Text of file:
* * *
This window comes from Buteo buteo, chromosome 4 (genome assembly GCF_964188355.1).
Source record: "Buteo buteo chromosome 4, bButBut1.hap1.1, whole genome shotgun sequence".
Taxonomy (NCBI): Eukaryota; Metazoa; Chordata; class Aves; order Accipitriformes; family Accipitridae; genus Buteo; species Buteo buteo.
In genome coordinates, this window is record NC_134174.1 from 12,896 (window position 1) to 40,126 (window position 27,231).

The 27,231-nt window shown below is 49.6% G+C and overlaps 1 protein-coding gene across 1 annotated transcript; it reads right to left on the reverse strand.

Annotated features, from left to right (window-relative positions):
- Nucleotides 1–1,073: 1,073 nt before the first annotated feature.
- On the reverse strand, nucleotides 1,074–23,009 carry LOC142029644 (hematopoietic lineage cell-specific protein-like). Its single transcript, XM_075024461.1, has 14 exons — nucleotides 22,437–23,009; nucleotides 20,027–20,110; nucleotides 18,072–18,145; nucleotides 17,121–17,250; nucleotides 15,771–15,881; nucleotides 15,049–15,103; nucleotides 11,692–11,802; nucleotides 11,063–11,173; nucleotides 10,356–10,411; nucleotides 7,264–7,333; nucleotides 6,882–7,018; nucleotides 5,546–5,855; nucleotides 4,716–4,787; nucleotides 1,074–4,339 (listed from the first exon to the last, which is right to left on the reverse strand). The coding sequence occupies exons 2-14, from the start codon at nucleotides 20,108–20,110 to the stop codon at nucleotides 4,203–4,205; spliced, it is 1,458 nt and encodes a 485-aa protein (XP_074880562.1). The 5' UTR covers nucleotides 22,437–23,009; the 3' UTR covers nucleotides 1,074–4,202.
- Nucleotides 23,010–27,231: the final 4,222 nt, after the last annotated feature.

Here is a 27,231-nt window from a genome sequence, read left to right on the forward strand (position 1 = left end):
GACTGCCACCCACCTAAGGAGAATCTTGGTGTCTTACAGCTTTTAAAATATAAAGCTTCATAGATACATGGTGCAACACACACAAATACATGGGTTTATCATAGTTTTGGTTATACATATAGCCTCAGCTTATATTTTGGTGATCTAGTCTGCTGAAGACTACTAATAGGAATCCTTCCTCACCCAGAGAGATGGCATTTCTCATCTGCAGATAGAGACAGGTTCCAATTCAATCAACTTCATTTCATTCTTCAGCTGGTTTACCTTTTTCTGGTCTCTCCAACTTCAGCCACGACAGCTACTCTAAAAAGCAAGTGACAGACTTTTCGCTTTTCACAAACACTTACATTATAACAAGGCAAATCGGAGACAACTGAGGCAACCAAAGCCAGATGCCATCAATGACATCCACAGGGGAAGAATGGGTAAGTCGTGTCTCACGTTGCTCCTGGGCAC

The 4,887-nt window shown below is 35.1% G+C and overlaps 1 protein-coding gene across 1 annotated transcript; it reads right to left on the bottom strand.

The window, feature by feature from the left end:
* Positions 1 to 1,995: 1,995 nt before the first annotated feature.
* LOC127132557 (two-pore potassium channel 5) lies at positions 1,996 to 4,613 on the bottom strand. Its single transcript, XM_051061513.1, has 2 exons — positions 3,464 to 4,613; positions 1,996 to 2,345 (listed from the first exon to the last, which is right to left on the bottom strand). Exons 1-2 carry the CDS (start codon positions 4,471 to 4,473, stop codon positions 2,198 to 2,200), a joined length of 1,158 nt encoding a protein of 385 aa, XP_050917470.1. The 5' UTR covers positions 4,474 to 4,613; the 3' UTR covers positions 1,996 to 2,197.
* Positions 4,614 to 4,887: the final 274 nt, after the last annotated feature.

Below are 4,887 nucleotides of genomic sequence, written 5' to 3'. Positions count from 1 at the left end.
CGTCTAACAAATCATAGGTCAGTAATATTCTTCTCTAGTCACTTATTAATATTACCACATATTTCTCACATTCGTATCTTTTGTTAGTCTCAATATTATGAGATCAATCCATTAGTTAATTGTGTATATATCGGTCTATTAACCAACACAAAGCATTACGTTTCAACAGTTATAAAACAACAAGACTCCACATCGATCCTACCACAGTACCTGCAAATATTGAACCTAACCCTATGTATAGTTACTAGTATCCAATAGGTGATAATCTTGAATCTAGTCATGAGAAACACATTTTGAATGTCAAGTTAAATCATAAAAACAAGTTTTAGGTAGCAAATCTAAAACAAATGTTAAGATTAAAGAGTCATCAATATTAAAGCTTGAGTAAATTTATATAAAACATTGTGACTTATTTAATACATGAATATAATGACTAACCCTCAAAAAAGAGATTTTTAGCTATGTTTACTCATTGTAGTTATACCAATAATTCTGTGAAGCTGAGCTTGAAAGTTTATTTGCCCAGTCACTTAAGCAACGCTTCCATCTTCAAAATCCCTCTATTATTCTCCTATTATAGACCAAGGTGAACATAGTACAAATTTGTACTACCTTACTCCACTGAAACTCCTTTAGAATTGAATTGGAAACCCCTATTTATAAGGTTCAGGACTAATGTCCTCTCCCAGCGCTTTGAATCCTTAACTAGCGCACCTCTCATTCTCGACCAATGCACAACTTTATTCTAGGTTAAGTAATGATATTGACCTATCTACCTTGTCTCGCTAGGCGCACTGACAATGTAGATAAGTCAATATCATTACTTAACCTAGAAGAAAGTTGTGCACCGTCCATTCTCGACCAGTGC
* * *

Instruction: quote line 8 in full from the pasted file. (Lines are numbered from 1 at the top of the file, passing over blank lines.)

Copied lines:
- On the reverse strand, nucleotides 1,074–23,009 carry LOC142029644 (hematopoietic lineage cell-specific protein-like). Its single transcript, XM_075024461.1, has 14 exons — nucleotides 22,437–23,009; nucleotides 20,027–20,110; nucleotides 18,072–18,145; nucleotides 17,121–17,250; nucleotides 15,771–15,881; nucleotides 15,049–15,103; nucleotides 11,692–11,802; nucleotides 11,063–11,173; nucleotides 10,356–10,411; nucleotides 7,264–7,333; nucleotides 6,882–7,018; nucleotides 5,546–5,855; nucleotides 4,716–4,787; nucleotides 1,074–4,339 (listed from the first exon to the last, which is right to left on the reverse strand). The coding sequence occupies exons 2-14, from the start codon at nucleotides 20,108–20,110 to the stop codon at nucleotides 4,203–4,205; spliced, it is 1,458 nt and encodes a 485-aa protein (XP_074880562.1). The 5' UTR covers nucleotides 22,437–23,009; the 3' UTR covers nucleotides 1,074–4,202.